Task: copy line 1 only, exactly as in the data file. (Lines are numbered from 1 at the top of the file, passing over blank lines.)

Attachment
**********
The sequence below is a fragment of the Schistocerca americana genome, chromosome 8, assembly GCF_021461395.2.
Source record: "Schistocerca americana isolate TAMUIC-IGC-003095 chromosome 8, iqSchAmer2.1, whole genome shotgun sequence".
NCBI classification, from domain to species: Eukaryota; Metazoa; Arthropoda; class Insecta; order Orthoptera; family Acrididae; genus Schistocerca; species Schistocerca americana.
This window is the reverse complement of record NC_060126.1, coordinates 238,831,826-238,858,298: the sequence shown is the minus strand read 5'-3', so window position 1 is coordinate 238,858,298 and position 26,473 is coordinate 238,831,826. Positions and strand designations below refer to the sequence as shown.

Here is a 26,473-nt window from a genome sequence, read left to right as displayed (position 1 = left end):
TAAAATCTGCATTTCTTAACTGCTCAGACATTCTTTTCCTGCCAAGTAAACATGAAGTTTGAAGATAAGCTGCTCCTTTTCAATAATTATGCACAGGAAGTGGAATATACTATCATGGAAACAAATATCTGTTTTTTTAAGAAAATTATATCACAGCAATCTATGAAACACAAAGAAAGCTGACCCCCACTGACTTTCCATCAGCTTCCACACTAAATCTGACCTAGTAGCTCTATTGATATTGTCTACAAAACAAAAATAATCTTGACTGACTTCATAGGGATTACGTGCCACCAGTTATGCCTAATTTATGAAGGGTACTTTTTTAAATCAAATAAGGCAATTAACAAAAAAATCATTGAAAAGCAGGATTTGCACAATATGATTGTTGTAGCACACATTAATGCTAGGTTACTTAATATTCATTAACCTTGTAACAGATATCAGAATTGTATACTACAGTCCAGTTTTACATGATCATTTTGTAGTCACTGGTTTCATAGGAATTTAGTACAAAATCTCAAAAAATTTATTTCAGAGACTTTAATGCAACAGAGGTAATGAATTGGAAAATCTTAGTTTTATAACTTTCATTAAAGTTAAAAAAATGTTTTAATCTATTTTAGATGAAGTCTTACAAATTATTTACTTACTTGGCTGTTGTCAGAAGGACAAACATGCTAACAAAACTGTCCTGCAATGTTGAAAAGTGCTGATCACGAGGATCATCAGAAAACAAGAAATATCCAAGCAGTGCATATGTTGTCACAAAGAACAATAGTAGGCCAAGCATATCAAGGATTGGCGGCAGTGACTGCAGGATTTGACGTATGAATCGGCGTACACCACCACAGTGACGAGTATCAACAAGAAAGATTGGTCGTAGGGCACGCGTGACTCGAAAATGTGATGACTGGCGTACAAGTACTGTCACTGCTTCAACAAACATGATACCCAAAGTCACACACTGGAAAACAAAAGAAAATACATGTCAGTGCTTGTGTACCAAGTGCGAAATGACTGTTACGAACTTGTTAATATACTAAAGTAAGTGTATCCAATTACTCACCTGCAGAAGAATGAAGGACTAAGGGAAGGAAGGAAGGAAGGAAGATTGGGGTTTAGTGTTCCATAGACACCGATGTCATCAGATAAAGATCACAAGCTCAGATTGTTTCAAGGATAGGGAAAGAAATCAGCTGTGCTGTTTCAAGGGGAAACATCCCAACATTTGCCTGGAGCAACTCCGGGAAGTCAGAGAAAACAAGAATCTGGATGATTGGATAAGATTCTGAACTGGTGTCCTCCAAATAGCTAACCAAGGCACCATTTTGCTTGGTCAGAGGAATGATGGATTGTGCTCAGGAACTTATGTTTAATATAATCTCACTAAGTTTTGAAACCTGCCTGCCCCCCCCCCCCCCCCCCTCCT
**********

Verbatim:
The sequence below is a fragment of the Schistocerca americana genome, chromosome 8, assembly GCF_021461395.2.